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Washington, D.C.— Carnegie astronomer Mark Phillips, interim director of the Las Campanas Observatory, is one of a group of scientists being honored with the Breakthrough Prize in Fundamental Physics.
The prize recognizes “major insights into the deepest questions of the Universe” and is being shared by two research teams, the Supernova Cosmology Project and the High-Z Supernova Search Team, of which Phillips is a member.
Working independently, the two teams discovered that the universe’s expansion is accelerating rather than slowing down, reversing a long-held assumption and implying the existence of a repulsive “dark energy” that permeates the universe.
As part of the High-Z Supernova Search Team Phillips was a pioneer in demonstrating that supernovae, the gigantic thermonuclear explosions certain kinds of stars undergo at the end of their lifecycles, can be used as so-called “standard candles” to measure the geometry and expansion of the universe.
Standard candle is a term used by astronomers for objects so bright that they can be used to measure distances. Imagine somebody walking away from you while carrying a candle. The candle would appear dimmer the farther from you it traveled, and its apparent brightness would reveal just how far it had gone.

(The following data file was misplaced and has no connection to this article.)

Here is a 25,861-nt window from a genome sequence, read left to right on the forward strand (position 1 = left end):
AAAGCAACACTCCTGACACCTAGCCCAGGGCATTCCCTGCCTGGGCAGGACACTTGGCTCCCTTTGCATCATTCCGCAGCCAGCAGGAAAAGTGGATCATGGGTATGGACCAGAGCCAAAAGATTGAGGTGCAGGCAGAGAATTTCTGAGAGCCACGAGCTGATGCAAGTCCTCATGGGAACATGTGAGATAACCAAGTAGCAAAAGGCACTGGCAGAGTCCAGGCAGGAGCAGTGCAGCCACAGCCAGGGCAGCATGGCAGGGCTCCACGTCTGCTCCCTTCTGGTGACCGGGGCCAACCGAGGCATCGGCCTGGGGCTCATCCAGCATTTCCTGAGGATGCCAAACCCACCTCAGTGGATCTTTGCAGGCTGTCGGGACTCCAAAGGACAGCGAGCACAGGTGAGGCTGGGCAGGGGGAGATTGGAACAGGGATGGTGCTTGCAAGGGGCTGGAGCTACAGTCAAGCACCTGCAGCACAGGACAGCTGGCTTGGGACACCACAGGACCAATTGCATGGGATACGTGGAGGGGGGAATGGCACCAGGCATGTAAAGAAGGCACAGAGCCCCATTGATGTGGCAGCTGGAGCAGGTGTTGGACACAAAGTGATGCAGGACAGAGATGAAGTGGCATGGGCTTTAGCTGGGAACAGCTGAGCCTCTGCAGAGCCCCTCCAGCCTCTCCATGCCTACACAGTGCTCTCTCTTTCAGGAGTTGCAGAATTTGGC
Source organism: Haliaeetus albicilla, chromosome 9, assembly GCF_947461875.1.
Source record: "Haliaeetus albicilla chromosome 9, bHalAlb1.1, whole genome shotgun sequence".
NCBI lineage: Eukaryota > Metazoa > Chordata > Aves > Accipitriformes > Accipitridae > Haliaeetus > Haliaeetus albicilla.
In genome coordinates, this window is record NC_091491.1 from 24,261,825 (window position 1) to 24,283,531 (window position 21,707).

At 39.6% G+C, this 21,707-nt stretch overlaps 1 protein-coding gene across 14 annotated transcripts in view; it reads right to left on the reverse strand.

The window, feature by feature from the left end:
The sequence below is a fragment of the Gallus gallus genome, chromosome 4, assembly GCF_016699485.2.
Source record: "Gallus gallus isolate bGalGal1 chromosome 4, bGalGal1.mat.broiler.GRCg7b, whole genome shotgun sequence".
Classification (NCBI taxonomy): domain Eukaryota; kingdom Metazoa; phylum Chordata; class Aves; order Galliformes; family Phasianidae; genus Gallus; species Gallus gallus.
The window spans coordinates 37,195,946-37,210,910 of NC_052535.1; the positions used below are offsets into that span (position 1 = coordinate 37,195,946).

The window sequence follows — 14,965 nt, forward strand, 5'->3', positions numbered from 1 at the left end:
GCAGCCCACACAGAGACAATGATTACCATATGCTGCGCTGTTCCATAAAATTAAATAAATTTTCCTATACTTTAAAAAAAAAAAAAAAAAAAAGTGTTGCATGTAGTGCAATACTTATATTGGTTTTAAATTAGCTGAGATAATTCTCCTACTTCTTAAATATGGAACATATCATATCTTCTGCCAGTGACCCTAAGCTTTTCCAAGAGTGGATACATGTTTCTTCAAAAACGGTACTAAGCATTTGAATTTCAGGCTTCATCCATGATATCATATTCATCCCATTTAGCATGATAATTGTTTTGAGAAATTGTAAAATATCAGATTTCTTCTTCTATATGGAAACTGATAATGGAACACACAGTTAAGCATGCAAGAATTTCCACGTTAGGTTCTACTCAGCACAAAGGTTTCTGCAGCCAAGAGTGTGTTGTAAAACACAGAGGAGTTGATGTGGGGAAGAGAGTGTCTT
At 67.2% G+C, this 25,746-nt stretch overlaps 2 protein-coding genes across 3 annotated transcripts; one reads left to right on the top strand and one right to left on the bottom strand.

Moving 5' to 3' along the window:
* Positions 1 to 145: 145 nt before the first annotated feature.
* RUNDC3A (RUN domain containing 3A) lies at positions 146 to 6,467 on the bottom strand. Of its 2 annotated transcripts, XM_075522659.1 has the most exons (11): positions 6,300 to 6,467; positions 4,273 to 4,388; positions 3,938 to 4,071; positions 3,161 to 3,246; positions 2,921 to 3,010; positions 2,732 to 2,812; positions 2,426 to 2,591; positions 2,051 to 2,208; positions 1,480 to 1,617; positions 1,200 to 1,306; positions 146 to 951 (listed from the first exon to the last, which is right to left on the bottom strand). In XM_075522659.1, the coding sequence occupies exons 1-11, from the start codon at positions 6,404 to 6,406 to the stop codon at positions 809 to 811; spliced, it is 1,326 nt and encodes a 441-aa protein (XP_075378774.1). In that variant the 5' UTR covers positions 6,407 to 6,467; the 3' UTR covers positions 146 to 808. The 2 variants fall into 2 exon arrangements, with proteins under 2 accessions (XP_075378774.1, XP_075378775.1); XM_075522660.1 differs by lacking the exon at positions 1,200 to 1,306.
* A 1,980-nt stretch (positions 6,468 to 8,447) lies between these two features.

“Carnegie is very proud of Mark’s contributions to our understanding of the universe’s fundamental nature,” said Carnegie President Matthew Scott. “We are honored by his recognition from the Breakthrough Foundation.”
Phillips, who aided in the discovery while at the Cerro Tololo Inter-American Observatory (CTIO) in Chile, moved to Carnegie from CTIO in 1998.
The team of honorees also includes former Carnegie postdoctoral fellow Nick Suntzeff (1982-1986), who was on the High-Z Supernova Search Team, as well as former Carnegie fellow Greg Aldering (1989-1993) and former Carnegie postdoctoral fellow Andrew Fruchter (1998-1990). Aldering and Fruchter were part of the other team involved in this discovery, the Supernova Cosmology Project.
The Breakthrough Prize Foundation awarded the two teams—a total of 51 individuals—$3 million. The award is granted by a group of Internet and technology entrepreneurs: Sergey Brin and Anne Wojcicki; Jack Ma and Cathy Zhang; Yuri and Julia Milner; and Mark Zuckerberg and Priscilla Chan.
Together the two groups were also awarded the Gruber Prize in Cosmology in 2007, and their work was also recognized by the 2011 Nobel Prize in Physics.